Reply 7, posted (8 years 8 months 14 hours ago) and read 5579 times:

Quoting Azstar (Thread starter):
According to the Arizona Daily Star NW stiffed three Tucson Hotels for $1M when it trained replacement mechanics this summer

Isn't this what U.S. airline bankruptcy is all about?

Anyone know whether UA, US and DL were/are deadbeats to anything like the extent we have seen from NW -- who have even gone so far as stiffing their own regional partners for services already provided?


User currently offlineAlphascan From United States of America, joined Nov 2003, 937 posts, RR: 13
Reply 8, posted (8 years 8 months 13 hours ago) and read 5508 times:

Quoting Uadc8contrail (Reply 2):
Wait till jetdeltamsy gets ahold of this....oh wait...it doesnt involve united so its ok!!!!!

When UA went into Chapter 11 there were similar horror stories. Some so bad that some UA vendors went under themselves after the court made them give back money already paid.



"To he who only has a hammer in his toolbelt, every problem looks like a nail."
User currently offlineCgnnrw From Germany, joined May 2005, 1157 posts, RR: 2
Reply 9, posted (8 years 8 months 10 hours ago) and read 5373 times:

Sounds very fishy to me. I wouldn't put it past NW to have done it on purpose. Now I have two questions:

1) what if NW had paid the hotels in cash up front? The hotels provided the service and then NW files for bankruptcy. Would the hotels have to have to refund the cash and if they refuse?

2)when NW leaves bankruptcy could the hotels go back and demand their money?

I don't understand how some here seem to blame the hotels for their misfortune. Imagine the negative publicity they would have had if they refused to deal with NW.

Makes one think twice about the "benefits" of Chapter 11 airlines.



A330 man.
User currently offlineIsitsafenow From United States of America, joined Feb 2004, 4984 posts, RR: 23
Reply 10, posted (8 years 8 months 9 hours ago) and read 5093 times:

Quoting Cgnnrw (Reply 10):

Answer to 1...unless an agreement was worked out between NW and the hotel in advance, the answer is no. Why would the hotel demand cash up front if NW was NOT in chapter 11 prior to the file date?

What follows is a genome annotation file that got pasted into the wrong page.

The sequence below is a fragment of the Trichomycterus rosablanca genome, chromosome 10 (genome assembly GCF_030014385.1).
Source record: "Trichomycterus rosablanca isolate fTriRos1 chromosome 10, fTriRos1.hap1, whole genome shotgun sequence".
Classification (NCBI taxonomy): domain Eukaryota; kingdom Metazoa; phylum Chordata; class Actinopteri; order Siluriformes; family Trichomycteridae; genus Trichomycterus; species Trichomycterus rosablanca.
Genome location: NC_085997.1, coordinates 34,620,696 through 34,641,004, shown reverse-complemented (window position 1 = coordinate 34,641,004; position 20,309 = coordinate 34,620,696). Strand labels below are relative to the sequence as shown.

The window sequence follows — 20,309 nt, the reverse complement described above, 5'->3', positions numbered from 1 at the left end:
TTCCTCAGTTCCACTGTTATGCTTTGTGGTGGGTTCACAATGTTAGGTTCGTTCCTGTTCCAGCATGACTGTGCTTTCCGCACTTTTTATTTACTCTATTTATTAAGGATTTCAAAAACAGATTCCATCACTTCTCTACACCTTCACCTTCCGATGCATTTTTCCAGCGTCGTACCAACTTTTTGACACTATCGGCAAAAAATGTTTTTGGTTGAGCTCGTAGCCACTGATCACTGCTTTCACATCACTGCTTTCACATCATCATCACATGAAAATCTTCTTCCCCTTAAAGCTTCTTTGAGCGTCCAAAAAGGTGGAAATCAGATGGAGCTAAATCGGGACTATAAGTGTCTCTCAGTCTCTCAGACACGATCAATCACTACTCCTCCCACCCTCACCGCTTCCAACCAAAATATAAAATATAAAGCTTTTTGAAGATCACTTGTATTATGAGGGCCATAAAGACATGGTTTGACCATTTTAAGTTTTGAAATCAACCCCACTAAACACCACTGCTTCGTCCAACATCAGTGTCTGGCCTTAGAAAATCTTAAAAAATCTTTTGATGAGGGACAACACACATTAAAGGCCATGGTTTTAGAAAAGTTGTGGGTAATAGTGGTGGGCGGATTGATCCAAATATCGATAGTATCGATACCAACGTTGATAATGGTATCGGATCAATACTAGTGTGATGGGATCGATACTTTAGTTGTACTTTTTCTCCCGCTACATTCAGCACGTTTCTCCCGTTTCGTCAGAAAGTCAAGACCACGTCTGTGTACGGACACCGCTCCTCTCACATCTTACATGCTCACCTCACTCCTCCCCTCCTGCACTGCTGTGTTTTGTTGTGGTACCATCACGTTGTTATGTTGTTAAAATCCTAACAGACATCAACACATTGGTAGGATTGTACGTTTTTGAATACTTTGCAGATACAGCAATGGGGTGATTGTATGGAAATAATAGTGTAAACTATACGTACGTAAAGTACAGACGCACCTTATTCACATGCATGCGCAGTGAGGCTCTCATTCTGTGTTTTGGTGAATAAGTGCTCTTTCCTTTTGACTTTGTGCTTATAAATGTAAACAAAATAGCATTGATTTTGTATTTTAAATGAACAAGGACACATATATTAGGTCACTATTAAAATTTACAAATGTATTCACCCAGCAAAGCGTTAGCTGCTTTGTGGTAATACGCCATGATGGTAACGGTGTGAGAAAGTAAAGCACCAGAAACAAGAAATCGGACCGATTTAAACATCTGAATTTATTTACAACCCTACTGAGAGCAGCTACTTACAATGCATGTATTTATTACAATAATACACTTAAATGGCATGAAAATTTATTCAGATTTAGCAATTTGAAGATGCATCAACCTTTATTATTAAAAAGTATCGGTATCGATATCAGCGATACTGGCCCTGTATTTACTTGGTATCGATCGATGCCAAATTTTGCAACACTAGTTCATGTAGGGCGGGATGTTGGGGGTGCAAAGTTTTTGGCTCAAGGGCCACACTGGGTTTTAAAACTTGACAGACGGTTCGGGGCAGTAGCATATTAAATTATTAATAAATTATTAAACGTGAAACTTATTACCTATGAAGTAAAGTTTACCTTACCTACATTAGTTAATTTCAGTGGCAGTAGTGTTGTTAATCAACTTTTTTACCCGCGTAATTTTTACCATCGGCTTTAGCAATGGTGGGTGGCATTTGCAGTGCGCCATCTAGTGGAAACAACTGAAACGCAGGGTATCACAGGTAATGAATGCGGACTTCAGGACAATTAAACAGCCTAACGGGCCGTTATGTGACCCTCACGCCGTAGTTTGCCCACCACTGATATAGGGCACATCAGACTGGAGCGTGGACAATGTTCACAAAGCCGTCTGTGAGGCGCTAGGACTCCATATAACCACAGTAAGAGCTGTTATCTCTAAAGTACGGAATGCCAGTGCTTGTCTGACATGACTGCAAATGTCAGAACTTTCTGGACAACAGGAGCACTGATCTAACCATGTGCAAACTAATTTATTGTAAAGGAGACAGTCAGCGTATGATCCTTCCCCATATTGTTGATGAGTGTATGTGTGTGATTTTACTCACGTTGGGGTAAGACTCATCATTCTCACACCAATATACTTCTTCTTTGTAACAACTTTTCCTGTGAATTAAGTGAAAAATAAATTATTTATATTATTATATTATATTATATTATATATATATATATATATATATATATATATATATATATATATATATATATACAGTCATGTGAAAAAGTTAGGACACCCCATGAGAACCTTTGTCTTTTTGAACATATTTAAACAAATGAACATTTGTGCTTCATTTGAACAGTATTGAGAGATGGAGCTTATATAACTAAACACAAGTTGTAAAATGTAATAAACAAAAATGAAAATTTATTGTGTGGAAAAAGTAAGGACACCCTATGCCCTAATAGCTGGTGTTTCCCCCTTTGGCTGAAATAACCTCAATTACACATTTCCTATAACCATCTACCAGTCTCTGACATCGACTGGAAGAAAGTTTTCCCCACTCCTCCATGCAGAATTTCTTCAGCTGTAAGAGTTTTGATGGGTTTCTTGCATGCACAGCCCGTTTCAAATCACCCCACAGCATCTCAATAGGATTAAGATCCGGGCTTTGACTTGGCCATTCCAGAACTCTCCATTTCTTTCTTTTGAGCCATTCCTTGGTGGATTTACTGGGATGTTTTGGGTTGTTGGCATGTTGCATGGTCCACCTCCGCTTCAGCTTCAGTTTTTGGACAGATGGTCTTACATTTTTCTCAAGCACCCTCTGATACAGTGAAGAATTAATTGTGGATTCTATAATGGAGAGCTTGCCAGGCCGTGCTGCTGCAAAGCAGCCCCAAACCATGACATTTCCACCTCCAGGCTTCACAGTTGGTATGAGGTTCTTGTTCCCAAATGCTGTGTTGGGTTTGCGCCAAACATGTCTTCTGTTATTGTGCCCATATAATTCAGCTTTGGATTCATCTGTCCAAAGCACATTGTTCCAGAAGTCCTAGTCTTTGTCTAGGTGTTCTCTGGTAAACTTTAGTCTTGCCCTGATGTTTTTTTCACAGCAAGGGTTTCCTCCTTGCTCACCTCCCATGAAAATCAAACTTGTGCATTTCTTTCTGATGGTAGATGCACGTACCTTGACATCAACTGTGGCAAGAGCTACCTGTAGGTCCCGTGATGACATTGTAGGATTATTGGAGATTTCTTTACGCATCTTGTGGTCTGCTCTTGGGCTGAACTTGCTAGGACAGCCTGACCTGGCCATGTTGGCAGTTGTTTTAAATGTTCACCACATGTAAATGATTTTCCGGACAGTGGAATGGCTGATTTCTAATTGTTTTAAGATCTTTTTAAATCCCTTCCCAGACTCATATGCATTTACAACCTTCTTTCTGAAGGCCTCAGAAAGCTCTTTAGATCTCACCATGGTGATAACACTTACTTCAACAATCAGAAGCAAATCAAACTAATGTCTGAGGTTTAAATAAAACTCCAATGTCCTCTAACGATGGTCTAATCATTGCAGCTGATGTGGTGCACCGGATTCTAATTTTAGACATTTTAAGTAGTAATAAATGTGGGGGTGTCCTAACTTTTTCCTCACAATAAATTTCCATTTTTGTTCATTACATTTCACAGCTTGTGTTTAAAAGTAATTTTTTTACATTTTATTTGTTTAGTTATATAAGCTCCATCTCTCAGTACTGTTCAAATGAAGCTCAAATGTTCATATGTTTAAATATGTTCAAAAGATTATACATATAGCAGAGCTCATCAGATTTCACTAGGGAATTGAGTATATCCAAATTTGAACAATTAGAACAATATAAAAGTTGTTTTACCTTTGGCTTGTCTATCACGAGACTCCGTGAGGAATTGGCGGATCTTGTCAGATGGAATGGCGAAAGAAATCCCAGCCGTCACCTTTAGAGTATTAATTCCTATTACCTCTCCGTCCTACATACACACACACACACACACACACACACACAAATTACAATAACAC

If they refuse, you deal with bankruptcy court, not NW, IF NW was then in bankruptcy.

Answer to 2...no, but you can file an unsecured claim in court like the whole free world on the NW payable list...you might get 10cents on a dollar. That means you may get 10 percent of what is owed you...so say the courts, UNLESS you argue and win a higher percentage. Remember, your lawyer is going to get a bigger cut IF you argue for more and win, so don't bother. Take the 10percent and run...when and if you get it.
safe



If two people agree on EVERYTHING, then one isn't necessary.
User currently offlineAirRyan From United States of America, joined Mar 2005, 2532 posts, RR: 5
Reply 11, posted (8 years 8 months 9 hours ago) and read 4994 times:

I've heard a lot of bad NW stories over the past 6 months and quite frankly I am really getting sick of the constant negative news about NW - they are buring bridges and tarnishing what is otherwise a great 86 year old company.

But here is another NW "hypothetical" for you all to debate: A person interviews at NW on the day they went into Ch 11, accepts the job a few days later and than is compensated about $5k to relocate from 5 states away. Three weeks after that new NW "at-will" employee begins working (and one week after they commit to a 12 month lease) they are told they have to accept a 5% pay and benefits cut. The relocation contract says that if the employee leaves for any reason voluntarily or is terminated with cause within 18 months they have to pay that relocation back.

Regardless as to whether it may or may not be legal, how does a company such as NW expect that just because it filed for Ch11 it can owed money but that it doesn't have to owe money back in return? Something very wrong with that system - UA should never have been allowed to shed $17B in debt for Q4 2005 as they did, they should only have been allowed to be liquidated and ever so slightly, I'm beginning to think that may be NW's best move.


User currently offlineDerik737 From United States of America, joined Dec 2004, 333 posts, RR: 3
Reply 12, posted (8 years 8 months 8 hours ago) and read 4642 times:

NWA also stiffed the company that provided tools for the replacement mechanics.

Dance with the Devil and you'll get burned!


User currently offlineIndy From United States of America, joined Jan 2005, 4568 posts, RR: 18
Reply 13, posted (8 years 8 months 8 hours ago) and read 4593 times:

Why do people act shocked? This is bankruptcy. When you file bankruptcy you stiff alot of people. This isn't limited to hotels. This is why you file bankruptcy. The idea is to reduce the amount of money you owe so you can exit bankruptcy protection with the ability to pay your remaining debts and new ones you pick up. This isn't unique to the airline industry or even commercial bankruptcies. Stiffing people is what bankruptcies do.


Indy = Indianapolis and not Independence Air
User currently offlineKiwiinOz From New Zealand, joined Oct 2005, 2165 posts, RR: 5
Reply 14, posted (8 years 8 months 8 hours ago) and read 4550 times:

Quoting Indy (Reply 4):